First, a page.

Let’s Hangout!

The scenario:

Much of my course work has a team or group component. While it’s great to distribute the workload and have the opportunity to collaborate, coordinating schedules and getting everyone in the same room is often a challenge if not impossible.

To address this problem, the teams that I’ve been working with have adopted Google Hangouts. In the class that I’m taking right now, we’ve had four projects due, and outside of class we’ve only met face to face once. Intrigued? Read on.

What is a Hangout?

Hangouts are a feature of Google’s social network Google+. Up to 10 people can simultaneously video/audio chat and collaborate over the internet with this powerful tool. Participants can join Hangouts from their laptop/desktop/smartphone or be dialed in if they are in an area without internet service.

Getting Started:

In order to use Hangouts, there are a couple technology pre-requisites.

1. You need a Google account.

2. If you’re using a desktop/laptop you’ll need to install the Google Voice and Video chat plugin .

3. Navigate to http://plus.google.com to get setup with Google+ (setting up your profile, etc)

*optional* If you want to connect using your iOS or Android device, be sure to download the Google+ app.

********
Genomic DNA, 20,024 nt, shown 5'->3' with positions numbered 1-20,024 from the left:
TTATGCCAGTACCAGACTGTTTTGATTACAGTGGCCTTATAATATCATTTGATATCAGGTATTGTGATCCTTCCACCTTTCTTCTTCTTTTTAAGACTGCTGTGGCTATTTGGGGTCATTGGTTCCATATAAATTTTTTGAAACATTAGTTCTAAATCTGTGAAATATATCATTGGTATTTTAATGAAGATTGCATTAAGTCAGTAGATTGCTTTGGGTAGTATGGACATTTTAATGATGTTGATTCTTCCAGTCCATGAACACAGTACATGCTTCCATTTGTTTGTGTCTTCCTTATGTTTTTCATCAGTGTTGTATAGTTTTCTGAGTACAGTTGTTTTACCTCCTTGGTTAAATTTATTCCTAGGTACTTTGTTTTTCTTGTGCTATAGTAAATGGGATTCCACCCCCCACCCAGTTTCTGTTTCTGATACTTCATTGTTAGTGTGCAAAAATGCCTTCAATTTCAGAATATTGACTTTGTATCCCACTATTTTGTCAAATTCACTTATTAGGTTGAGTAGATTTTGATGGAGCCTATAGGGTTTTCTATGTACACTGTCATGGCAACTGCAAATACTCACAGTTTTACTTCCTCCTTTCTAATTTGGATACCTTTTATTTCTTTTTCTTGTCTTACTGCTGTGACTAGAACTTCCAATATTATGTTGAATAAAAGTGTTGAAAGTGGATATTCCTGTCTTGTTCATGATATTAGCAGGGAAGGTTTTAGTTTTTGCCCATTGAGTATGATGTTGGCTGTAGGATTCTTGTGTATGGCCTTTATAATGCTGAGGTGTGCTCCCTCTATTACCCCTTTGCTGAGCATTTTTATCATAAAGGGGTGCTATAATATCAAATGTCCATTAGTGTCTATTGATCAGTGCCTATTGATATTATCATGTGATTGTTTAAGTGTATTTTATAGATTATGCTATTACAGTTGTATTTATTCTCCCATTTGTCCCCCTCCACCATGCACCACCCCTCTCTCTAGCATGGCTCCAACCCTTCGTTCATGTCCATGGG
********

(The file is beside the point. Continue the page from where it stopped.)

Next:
*optional* For each class, I create a Circle, an organizational tool in Google+. This semester I’m taking EPS7545, so I’ve created an EPS7545 circle that I’ve added my four team members to. This just makes my life easier when I’m setting up the Hangout.

Time to Hangout

Now, assuming that you and your group members are all setup (meaning they have their Google+ accounts set up), it’s time to get to the good stuff, starting a Hangout!

Navigate to http://plus.google.com

On the right hand side of the screen you’ll see a Hang out’s section and a Hang out button. Click on the Hang out button:

A new browser window will open up with an interface that looks something like this:

The first input box is where you enter the names/e-mail addresses of the people you want to hang out with. Hangouts will default to inviting everyone that we’ve placed in circles. For our cases, however, we’re looking to hang out with a specific group, so remove the “Your Circles” blue button in the invite box. If you did the optional step and created a circle for your group, all you have to put in is the name of that circle, otherwise you can enter the e-mail addresses or circles of the people you want to invite (*note* they will need a plus account to join and will be prompted to create one if they don’t have one).